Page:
After analyzing and recommending numerous defensive portfolio strategies using US stocks, I have decided to focus future efforts on emerging economies (since our own government can't seem to agree on a budget plan, therefore making US equities unappealing at the moment). This commentary will focus on Latin America, and in particular Brazil, using Morgan Stanley Capital Indices as reference points. After analyzing data downloaded from a Bloomberg terminal, it appears that the Brazil is undervalued severely compared with its peers.
(Click charts to expand)
As the chart above shows, Brazil's P/E is interestingly below that of Argentina, Chile, Columbia, Mexico, Peru, Latin America, and other Emerging Markets in general. This may be a solid entry point into the iShares MSCI Brazil Index ETF (NYSEARCA:EWZ
), which is trading around $70 at the moment. The fund is currently sitting on the bottom of a recent range, so picking up a few shares will likely result in price appreciation in the short term.
The ETF recently paid a healthy $1.08 dividend. The chart below plots the dividend yield for each index. Brazil's Bovespa currently yields around 3.3%, marginally above other indices, except Argentina. The ETF that tracks this index will provide diversification as well as a current income stream to your portfolio.
Now there are many arguments against taking a position in Brazilian equities. For one, 6.7% year-over-year inflation is weighing down disposable income on the largest country, in terms of population, in Latin America. The central bank has been raising the selic, Brazil's overnight lending rate, in order to combat rising inflation. This has created an influx of capital pushing the real (the domestic currency) higher. South America's largest economy also has one of the lowest unemployment rates, which suggests firms are experiencing increased demand for products and hiring appropriately. The chart below plots the 4 largest (by population) countries and their respective unemployment rates.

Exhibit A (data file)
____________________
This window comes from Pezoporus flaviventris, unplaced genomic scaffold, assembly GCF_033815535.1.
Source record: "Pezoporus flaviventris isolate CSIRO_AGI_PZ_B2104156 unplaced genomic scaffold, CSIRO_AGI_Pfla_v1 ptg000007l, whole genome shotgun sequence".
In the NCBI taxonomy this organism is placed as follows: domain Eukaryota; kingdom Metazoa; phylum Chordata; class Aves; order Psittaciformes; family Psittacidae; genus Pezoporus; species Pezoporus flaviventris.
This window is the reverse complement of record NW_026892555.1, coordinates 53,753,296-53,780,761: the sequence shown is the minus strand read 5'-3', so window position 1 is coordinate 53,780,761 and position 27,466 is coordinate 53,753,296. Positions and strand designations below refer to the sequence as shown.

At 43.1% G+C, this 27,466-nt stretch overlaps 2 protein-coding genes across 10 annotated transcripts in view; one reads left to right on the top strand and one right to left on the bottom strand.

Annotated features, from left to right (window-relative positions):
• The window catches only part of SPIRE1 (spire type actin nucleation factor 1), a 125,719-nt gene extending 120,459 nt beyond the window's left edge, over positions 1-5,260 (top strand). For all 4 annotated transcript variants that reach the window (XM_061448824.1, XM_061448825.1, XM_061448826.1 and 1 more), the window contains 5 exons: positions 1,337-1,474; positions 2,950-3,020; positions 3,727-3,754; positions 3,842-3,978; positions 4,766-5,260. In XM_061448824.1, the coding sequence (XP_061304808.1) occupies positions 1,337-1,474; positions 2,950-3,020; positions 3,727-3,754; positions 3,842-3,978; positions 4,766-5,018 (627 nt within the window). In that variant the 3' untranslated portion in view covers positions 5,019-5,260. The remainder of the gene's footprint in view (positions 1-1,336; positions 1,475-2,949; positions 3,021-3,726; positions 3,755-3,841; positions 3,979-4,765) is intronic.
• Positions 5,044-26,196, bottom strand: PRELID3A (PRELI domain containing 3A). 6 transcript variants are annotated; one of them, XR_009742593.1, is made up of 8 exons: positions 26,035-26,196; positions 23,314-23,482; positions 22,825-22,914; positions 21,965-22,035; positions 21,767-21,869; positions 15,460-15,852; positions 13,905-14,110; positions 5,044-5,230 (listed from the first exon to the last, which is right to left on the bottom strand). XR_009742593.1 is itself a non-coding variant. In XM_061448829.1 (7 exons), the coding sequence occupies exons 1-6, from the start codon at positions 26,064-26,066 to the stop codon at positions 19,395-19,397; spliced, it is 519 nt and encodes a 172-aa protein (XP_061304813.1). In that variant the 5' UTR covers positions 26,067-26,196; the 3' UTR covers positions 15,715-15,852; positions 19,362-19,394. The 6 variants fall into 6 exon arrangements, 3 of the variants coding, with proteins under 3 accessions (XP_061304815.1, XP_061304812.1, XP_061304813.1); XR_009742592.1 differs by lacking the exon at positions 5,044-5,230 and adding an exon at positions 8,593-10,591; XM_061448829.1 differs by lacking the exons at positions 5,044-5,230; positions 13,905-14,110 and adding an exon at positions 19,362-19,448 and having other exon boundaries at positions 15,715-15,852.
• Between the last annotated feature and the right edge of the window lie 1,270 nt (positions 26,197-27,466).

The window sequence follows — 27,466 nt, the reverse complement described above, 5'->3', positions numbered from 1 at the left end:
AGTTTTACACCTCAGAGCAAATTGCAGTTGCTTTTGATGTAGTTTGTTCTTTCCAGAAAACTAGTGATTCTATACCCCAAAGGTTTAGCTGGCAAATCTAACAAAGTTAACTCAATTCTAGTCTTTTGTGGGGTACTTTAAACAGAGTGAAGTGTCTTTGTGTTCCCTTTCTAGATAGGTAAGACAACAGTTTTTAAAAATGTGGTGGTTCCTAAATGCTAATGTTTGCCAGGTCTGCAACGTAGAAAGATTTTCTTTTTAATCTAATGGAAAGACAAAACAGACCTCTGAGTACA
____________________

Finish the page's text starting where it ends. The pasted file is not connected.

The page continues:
*The pink dotted line represents Brazil, the orange line is Mexico, the yellow line is Columbia, and the green line is Argentina.
Brazil is one of the largest economies in the world. Its dependence on other countries is waning, lead by strong domestic demand for goods and services. Brazil's relatively low debt to GDP ratio (around 14%) makes it an attractive investment. The risk of "black swan" events is relatively low. War, disease, or weather-related phenomena haven't presented themselves in some time, so this should help calm investor nerves.
With the earthquake in Japan, sovereign debt crisis in Europe, and turmoil in the Middle East pummeling their respective domestic markets, investors may have some reserve about investing abroad. But, diversification is an important part of every investor's portfolio. Putting your eggs in one basket is not an appropriate strategy to grow a nest egg. Searching for profitable investment opportunities can be a daunting task, however when a little gem like Brazil is trading at an attractive price, passing on such an opportunity can be quite irresponsible.
Disclosure: I have no positions in any stocks mentioned, but may initiate a long position in EWZ over the next 72 hours.